Regardless, a post apocalyptic near-future shooter seems like the perfect way I’d want to spend an evening with a few friends. The potential for betrayals and backstabs seems incredible, and I’m hoping that The Division adds nuance to interactions with strangers online. I’m going to be really upset if every person you meet turns into a kill-on-sight affair. I guess we’ll just have to wait and see.
Tree of Savior
Ragnarok Online was an incredible MMORPG. I mean, sure, by today’s standards it is terribly grindy and boring, but at the time it was the kind of game that stole days of my life away with its endless charm. Well, after Ragnarok 2 hoodwinked us, the original developers are back with their spiritual successor, Tree of Savior.
Though it definitely doesn’t redefine the MMORPG formula, Tree of Savior offers a nostalgic trip back to a simpler time in MMORPGs with enough modern sensibilities to keep things palatable. The handcrafted art is gorgeous, and the staggering amount of classes to find and play with potentially offers a ton of depth to the game.
Tree of Savior might not redefine the genre, but I’m excited about an opportunity to rekindle some of that old magic with Ragnarok. The combat seems simple at earlier stages, but hopefully with some more care and attention, Tree of Savior will be an incredibly endearing proposition.
I want to play Black Desert based on the visuals alone. I’m not one to gawk, but when I saw a trailer for Black Desert a year or so ago, I was so floored I had to go back and watch it several times. Black Desert seems to be packing some AAA presentation. The graphics are stunning.
For a while, all we could do was wait with bated breath and hope that Black Desert wouldn’t be doomed as another Eastern MMORPG we could never play, but last week it was finally announced that Black Desert would be launching in the West in early 2016 with an alpha test happening on October 26th until November 1st.
In many ways, Black Desert is defying the stereotype that every Asian MMORPG is the same. It promises open world PVP, amazing action combat, player housing, and loads more features. While all these promises might leave us feeling a little skeptical, we can’t wait to form a better opinion next week!
Crowfall is the one MMORPG on this list I am really hoping upsets the whole MMORPG formula. When I first heard about Crowfall and how the various game worlds, known as campaigns, will not exist in some sort of static permanence, but will evolve, change, and eventually die, I was immediately sold on the idea.
In Crowfall, players can move between various realms, each of which progresses through a different season. The worlds are procedurally generated, so you head out into the vast unknown looking to harvest resources and build armaments for war and defense. As the seasons of the world change, resources become more scarce and the monsters in the world become stronger, culminating in riskier and riskier engagements. Eventually, things come to a head in winter when the world ends and you’re off to start a new campaign. It sounds incredible.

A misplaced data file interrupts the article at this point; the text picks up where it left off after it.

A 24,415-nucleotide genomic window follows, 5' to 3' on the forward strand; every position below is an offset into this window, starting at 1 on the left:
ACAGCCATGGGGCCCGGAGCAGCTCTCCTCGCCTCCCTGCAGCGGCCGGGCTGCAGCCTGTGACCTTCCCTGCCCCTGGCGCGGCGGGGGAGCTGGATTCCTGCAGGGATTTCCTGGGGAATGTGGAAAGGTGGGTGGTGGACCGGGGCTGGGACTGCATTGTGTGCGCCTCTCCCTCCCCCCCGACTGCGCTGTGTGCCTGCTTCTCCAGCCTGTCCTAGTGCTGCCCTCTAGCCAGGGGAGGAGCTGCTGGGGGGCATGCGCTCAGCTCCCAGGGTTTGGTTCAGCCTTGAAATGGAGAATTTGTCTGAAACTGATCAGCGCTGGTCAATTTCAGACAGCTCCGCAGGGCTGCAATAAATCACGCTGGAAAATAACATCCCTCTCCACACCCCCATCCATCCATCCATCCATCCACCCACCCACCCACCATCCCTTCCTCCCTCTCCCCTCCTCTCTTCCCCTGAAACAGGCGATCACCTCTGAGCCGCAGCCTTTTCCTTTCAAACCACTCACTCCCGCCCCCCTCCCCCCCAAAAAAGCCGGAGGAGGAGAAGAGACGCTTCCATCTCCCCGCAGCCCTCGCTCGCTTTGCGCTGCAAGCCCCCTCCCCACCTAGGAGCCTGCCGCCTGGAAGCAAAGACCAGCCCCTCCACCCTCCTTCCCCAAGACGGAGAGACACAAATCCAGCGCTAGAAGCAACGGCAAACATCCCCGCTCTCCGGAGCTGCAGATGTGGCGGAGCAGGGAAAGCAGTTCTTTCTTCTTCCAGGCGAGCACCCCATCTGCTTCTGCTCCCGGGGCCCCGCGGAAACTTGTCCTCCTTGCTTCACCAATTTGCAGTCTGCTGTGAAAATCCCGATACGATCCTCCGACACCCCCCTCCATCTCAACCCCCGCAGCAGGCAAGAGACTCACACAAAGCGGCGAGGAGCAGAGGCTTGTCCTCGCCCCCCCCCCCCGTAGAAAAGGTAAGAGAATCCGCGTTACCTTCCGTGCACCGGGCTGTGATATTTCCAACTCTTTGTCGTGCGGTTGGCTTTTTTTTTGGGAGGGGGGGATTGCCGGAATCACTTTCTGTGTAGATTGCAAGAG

Really, Crowfall represents the future of MMORPGs; an unbridled passion for new ideas and new concepts. Though it is likely years away at this point, I cannot wait to play it.
Blade and Soul
Blade of Soul is a really interesting game to me because for months I wrote it off as another free to play eastern MMORPG. Yes, I judged a book by its cover. Guilty as charged. But when I kept seeing the game popping up in various communities online, and people couldn’t seem to stop talking about it, I started doing some digging. Now I’m pretty excited to jump in at the end of October for the closed beta test.
It remains to be seen how Blade of Soul really fits in with other MMORPGs of its ilk. As far as I’m aware, not much has been discussed as to what you’ll actually be doing in the game. But one aspect of Blade and Soul that has been carrying the game to this point is the incredibly promising combat.
Blade of Soul combines the more action-oriented combat of Tera with what you would find in a traditional fighting game. It’s a system far more nuanced than slamming the same cycle of number keys to make enemies fall over dead, and because of that, I’m far more invested in what Blade of Soul can offer. Though it carries the look of a fairly typical eastern MMORPG, the combat alone is enough to keep this game high only list of upcoming titles. I guess we’ll just have to wait until November to see if there’s anything else keeping this game alive.
So what are your most anticipated MMORPGs? Don’t agree with the ones on my list? Think I made some glaring omissions? Let us know in the comments!Related: Albion Online, Black Desert Online, Blade & Soul, Column, Crowfall, Guild Wars 2, Heart of Thorns, Listed, The Division, Tree of Savior